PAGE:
Wolves and such. Let me show you to a nice comfortable suite.
Phileas assesses the odds against them, and decides not to try a frontal assault against fifteen sets of elongated upper canines.
One of the villagers has a small furry head peeping out of the pocket where more normal people might keep a handkerchief. On closer inspection it turns out to be a bat.
You're right, landlord. Perhaps sleep IS what we need.
Some nodding at this around the room.
The landlord's eyes glitter wickedly, and he lifts a lantern.
In my inn, gentlemen, you'll sleep like you've never slept before. That I promise you.
And as he leads them up a narrow staircase, the villagers look at each other - and rub their hands.
40 INT. BEDROOM - NIGHT:
Phileas bolts the door behind them.
They are vampires, Master, all of them! They will come in the night and suck our blood! And we too will become vampires, and sleep in the daytime forever.
Shouldn't make much difference to you then, Passepartout. But don't worry.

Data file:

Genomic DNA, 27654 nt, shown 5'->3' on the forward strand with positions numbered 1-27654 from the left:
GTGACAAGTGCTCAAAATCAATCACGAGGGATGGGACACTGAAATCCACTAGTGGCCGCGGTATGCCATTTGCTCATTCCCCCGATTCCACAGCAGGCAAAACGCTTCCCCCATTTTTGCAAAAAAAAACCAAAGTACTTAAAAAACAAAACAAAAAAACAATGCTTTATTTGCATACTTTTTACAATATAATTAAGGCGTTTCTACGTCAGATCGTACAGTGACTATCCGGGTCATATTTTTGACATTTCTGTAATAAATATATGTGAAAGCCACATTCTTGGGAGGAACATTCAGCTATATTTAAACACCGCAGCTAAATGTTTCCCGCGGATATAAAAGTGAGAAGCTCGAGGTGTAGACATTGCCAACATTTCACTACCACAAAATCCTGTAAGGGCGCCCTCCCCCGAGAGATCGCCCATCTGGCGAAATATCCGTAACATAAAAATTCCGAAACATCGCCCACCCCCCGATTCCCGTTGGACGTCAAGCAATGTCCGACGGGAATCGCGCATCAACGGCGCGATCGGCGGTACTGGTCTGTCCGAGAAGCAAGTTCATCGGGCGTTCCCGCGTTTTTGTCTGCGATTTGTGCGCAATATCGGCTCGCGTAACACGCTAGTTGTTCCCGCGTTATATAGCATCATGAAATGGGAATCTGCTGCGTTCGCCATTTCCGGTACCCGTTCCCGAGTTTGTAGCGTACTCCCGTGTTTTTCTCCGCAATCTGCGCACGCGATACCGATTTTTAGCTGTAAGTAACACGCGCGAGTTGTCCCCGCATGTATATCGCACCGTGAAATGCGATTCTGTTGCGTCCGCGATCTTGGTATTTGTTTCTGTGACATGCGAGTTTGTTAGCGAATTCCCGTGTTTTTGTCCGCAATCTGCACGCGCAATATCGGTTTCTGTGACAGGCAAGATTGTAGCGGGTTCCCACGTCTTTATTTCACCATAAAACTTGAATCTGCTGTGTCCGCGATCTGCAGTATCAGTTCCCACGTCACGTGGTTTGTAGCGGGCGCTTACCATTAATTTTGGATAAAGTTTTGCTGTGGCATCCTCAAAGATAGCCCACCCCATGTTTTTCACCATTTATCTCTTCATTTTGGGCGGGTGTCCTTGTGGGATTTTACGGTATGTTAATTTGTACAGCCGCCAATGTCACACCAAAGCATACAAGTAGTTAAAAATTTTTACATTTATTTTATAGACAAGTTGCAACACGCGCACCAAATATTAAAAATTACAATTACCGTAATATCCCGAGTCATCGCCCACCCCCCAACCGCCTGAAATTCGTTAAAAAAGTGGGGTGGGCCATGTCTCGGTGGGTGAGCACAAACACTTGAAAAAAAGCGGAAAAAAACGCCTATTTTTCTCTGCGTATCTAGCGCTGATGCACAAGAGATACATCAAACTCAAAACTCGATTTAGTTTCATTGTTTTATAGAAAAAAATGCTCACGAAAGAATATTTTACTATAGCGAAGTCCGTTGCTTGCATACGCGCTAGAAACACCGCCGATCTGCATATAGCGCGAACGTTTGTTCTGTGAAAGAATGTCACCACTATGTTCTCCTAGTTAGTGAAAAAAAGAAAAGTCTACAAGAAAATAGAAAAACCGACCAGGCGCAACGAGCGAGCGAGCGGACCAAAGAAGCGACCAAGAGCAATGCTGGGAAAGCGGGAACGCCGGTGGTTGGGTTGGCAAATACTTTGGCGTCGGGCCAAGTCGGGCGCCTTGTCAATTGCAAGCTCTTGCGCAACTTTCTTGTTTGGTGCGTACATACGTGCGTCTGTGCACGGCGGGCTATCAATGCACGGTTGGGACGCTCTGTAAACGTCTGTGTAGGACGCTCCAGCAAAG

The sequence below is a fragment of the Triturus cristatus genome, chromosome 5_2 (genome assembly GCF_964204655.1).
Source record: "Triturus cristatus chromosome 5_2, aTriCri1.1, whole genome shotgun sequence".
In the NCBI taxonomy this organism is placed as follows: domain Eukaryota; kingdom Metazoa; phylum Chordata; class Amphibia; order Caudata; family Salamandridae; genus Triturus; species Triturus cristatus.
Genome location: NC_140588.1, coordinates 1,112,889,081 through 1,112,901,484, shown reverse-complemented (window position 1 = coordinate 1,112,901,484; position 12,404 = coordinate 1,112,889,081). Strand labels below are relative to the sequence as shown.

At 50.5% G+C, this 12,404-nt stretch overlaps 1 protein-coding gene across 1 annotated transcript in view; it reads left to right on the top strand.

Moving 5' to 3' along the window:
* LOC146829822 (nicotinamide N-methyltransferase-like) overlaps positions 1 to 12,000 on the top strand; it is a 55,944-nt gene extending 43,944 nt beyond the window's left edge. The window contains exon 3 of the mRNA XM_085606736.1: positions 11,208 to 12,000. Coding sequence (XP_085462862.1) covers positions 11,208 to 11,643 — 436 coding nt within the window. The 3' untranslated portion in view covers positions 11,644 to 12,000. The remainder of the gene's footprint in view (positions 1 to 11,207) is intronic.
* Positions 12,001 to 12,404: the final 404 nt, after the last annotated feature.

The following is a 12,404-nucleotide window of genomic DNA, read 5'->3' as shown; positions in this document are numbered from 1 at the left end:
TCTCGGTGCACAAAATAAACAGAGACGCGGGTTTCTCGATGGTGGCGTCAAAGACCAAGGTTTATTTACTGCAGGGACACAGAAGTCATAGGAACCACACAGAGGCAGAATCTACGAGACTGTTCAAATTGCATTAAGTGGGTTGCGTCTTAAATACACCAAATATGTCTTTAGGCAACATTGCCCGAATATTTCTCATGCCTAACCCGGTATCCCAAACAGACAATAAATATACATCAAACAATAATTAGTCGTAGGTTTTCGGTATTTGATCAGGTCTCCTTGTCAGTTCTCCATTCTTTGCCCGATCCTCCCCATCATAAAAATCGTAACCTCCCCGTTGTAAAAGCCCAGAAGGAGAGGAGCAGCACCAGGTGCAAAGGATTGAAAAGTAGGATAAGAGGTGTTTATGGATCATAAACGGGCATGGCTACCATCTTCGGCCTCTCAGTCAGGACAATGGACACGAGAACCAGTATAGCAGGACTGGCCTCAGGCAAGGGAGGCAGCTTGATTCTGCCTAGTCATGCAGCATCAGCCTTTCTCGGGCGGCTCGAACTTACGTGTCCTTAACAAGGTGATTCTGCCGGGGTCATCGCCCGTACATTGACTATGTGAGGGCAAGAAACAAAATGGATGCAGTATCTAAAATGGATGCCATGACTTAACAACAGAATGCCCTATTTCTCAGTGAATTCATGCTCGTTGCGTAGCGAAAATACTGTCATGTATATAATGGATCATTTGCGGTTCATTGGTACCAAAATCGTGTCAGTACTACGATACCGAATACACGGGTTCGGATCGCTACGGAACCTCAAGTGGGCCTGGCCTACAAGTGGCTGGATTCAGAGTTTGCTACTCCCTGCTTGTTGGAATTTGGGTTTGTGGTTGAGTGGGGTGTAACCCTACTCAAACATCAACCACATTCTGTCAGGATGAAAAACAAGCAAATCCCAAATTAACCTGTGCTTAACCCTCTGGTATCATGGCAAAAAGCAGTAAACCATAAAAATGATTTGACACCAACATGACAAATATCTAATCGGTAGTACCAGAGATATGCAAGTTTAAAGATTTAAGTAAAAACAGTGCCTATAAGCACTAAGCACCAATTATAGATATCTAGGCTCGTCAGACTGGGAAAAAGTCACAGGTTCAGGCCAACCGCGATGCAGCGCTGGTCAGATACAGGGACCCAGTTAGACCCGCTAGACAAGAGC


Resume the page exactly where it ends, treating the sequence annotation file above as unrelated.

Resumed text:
(Pushing a cupboard against the . door)
Nothing's coming through there tonight.
There's a clatter of horses hooves outside. They dash over to the window and look out in time to see: a black carriage -thundering past the inn and taking the road out of the village and up to the castle.
See the coat of arms on the back! That's Rimini's carriage!
And look - following him!
Eurrch! A swarm of bats!
Never mind the bats: look up at the castle!
They look up as lights come on all over the ruined castle. Phileas stares at them, appalled.
Fogg - what's the matter?
It's suddenly sunk in what this means: my sister is up there with that - creature.
No - Master - I am mistaken, I am sure -it is all just the stories of old wifes. Take no notice of Passepartout - he talks too much. He talks nonsense.
I only wish I could believe that, Passepartout.
41 INT. INN NIGHT:
The door opens and the messenger sent out by the landlord comes back with the answer to their query. All eyes turn to him. He pauses to give dramatic emphasis to his reply - and then mimes a knife-slash across the throat. There's a collective sigh of anticipated relish.
Alright lads - come on: but remember -only one drink each. We don't want to empty them.
And they all crowd into the narrow stairs up which our heros went.
42 INT. BEDROOM - NIGHT:
Phileas is boosting Passepartout out of the window and up onto the roof as there's a knock on the door.Hello, sir: I brought you a hot water bottle.
(Moving faster - getting Jules)